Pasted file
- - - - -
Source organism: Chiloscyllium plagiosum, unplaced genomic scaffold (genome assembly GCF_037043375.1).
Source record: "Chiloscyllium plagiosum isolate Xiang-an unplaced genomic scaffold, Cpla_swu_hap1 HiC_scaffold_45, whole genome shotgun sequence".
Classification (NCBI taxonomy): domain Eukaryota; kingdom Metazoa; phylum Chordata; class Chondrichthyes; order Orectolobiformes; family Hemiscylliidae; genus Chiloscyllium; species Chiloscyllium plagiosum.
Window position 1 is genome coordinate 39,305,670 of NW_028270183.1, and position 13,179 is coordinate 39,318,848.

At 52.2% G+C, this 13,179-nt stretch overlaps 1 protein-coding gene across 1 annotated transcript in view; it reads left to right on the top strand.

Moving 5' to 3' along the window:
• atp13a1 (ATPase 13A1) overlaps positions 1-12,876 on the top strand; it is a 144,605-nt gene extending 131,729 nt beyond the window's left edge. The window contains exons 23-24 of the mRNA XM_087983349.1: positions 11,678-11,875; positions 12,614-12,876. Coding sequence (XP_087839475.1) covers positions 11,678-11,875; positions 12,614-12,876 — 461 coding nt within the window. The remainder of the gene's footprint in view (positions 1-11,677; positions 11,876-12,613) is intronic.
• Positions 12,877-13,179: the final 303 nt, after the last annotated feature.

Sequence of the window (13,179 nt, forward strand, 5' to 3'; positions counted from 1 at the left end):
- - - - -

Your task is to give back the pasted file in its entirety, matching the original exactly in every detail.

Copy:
Source organism: Chiloscyllium plagiosum, unplaced genomic scaffold (genome assembly GCF_037043375.1).
Source record: "Chiloscyllium plagiosum isolate Xiang-an unplaced genomic scaffold, Cpla_swu_hap1 HiC_scaffold_45, whole genome shotgun sequence".
Classification (NCBI taxonomy): domain Eukaryota; kingdom Metazoa; phylum Chordata; class Chondrichthyes; order Orectolobiformes; family Hemiscylliidae; genus Chiloscyllium; species Chiloscyllium plagiosum.
Window position 1 is genome coordinate 39,305,670 of NW_028270183.1, and position 13,179 is coordinate 39,318,848.

At 52.2% G+C, this 13,179-nt stretch overlaps 1 protein-coding gene across 1 annotated transcript in view; it reads left to right on the top strand.

Moving 5' to 3' along the window:
• atp13a1 (ATPase 13A1) overlaps positions 1-12,876 on the top strand; it is a 144,605-nt gene extending 131,729 nt beyond the window's left edge. The window contains exons 23-24 of the mRNA XM_087983349.1: positions 11,678-11,875; positions 12,614-12,876. Coding sequence (XP_087839475.1) covers positions 11,678-11,875; positions 12,614-12,876 — 461 coding nt within the window. The remainder of the gene's footprint in view (positions 1-11,677; positions 11,876-12,613) is intronic.
• Positions 12,877-13,179: the final 303 nt, after the last annotated feature.

Sequence of the window (13,179 nt, forward strand, 5' to 3'; positions counted from 1 at the left end):